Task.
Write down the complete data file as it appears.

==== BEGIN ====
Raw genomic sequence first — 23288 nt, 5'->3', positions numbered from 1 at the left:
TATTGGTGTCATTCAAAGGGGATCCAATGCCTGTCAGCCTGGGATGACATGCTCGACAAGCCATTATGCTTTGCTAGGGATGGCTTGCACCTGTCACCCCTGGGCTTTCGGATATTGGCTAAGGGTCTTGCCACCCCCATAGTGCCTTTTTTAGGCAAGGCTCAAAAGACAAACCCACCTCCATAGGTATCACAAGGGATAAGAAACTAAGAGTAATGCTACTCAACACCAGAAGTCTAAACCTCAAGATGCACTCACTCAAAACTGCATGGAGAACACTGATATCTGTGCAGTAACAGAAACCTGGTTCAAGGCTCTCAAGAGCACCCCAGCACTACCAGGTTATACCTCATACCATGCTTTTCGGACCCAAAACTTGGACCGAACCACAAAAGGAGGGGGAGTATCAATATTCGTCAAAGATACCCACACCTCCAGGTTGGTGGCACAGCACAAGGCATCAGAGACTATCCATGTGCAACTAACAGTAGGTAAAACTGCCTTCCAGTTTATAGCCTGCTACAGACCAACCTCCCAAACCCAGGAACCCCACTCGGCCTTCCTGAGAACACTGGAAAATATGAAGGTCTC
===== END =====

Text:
Raw genomic sequence first — 23288 nt, 5'->3', positions numbered from 1 at the left:
TATTGGTGTCATTCAAAGGGGATCCAATGCCTGTCAGCCTGGGATGACATGCTCGACAAGCCATTATGCTTTGCTAGGGATGGCTTGCACCTGTCACCCCTGGGCTTTCGGATATTGGCTAAGGGTCTTGCCACCCCCATAGTGCCTTTTTTAGGCAAGGCTCAAAAGACAAACCCACCTCCATAGGTATCACAAGGGATAAGAAACTAAGAGTAATGCTACTCAACACCAGAAGTCTAAACCTCAAGATGCACTCACTCAAAACTGCATGGAGAACACTGATATCTGTGCAGTAACAGAAACCTGGTTCAAGGCTCTCAAGAGCACCCCAGCACTACCAGGTTATACCTCATACCATGCTTTTCGGACCCAAAACTTGGACCGAACCACAAAAGGAGGGGGAGTATCAATATTCGTCAAAGATACCCACACCTCCAGGTTGGTGGCACAGCACAAGGCATCAGAGACTATCCATGTGCAACTAACAGTAGGTAAAACTGCCTTCCAGTTTATAGCCTGCTACAGACCAACCTCCCAAACCCAGGAACCCCACTCGGCCTTCCTGAGAACACTGGAAAATATGAAGGTCTC